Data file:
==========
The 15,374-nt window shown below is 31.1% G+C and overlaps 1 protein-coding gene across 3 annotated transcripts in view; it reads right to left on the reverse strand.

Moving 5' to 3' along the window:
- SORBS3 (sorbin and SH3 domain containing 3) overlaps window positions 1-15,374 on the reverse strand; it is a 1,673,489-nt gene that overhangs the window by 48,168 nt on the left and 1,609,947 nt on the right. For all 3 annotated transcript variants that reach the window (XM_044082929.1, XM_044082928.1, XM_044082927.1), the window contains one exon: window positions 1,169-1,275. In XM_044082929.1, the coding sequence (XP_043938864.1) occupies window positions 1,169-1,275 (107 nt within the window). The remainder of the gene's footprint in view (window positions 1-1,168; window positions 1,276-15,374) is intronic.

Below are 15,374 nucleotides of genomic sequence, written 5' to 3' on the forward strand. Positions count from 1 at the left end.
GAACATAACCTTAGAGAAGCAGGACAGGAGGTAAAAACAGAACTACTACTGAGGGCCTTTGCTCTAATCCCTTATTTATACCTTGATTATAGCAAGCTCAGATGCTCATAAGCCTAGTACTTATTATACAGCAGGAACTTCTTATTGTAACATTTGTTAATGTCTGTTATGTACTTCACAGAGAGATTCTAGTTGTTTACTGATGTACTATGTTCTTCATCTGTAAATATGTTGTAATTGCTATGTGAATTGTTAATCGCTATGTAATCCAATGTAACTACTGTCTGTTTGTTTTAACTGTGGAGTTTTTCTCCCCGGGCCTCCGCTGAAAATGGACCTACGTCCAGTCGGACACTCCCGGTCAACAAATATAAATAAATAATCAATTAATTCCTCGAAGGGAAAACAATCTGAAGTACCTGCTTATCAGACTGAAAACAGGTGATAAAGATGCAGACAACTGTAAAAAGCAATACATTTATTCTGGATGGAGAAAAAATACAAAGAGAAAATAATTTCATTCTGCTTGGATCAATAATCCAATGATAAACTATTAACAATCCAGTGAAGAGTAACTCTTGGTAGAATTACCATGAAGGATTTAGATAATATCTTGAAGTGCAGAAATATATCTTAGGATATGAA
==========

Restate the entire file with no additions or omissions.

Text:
The 15,374-nt window shown below is 31.1% G+C and overlaps 1 protein-coding gene across 3 annotated transcripts in view; it reads right to left on the reverse strand.

Moving 5' to 3' along the window:
- SORBS3 (sorbin and SH3 domain containing 3) overlaps window positions 1-15,374 on the reverse strand; it is a 1,673,489-nt gene that overhangs the window by 48,168 nt on the left and 1,609,947 nt on the right. For all 3 annotated transcript variants that reach the window (XM_044082929.1, XM_044082928.1, XM_044082927.1), the window contains one exon: window positions 1,169-1,275. In XM_044082929.1, the coding sequence (XP_043938864.1) occupies window positions 1,169-1,275 (107 nt within the window). The remainder of the gene's footprint in view (window positions 1-1,168; window positions 1,276-15,374) is intronic.

Below are 15,374 nucleotides of genomic sequence, written 5' to 3' on the forward strand. Positions count from 1 at the left end.
GAACATAACCTTAGAGAAGCAGGACAGGAGGTAAAAACAGAACTACTACTGAGGGCCTTTGCTCTAATCCCTTATTTATACCTTGATTATAGCAAGCTCAGATGCTCATAAGCCTAGTACTTATTATACAGCAGGAACTTCTTATTGTAACATTTGTTAATGTCTGTTATGTACTTCACAGAGAGATTCTAGTTGTTTACTGATGTACTATGTTCTTCATCTGTAAATATGTTGTAATTGCTATGTGAATTGTTAATCGCTATGTAATCCAATGTAACTACTGTCTGTTTGTTTTAACTGTGGAGTTTTTCTCCCCGGGCCTCCGCTGAAAATGGACCTACGTCCAGTCGGACACTCCCGGTCAACAAATATAAATAAATAATCAATTAATTCCTCGAAGGGAAAACAATCTGAAGTACCTGCTTATCAGACTGAAAACAGGTGATAAAGATGCAGACAACTGTAAAAAGCAATACATTTATTCTGGATGGAGAAAAAATACAAAGAGAAAATAATTTCATTCTGCTTGGATCAATAATCCAATGATAAACTATTAACAATCCAGTGAAGAGTAACTCTTGGTAGAATTACCATGAAGGATTTAGATAATATCTTGAAGTGCAGAAATATATCTTAGGATATGAA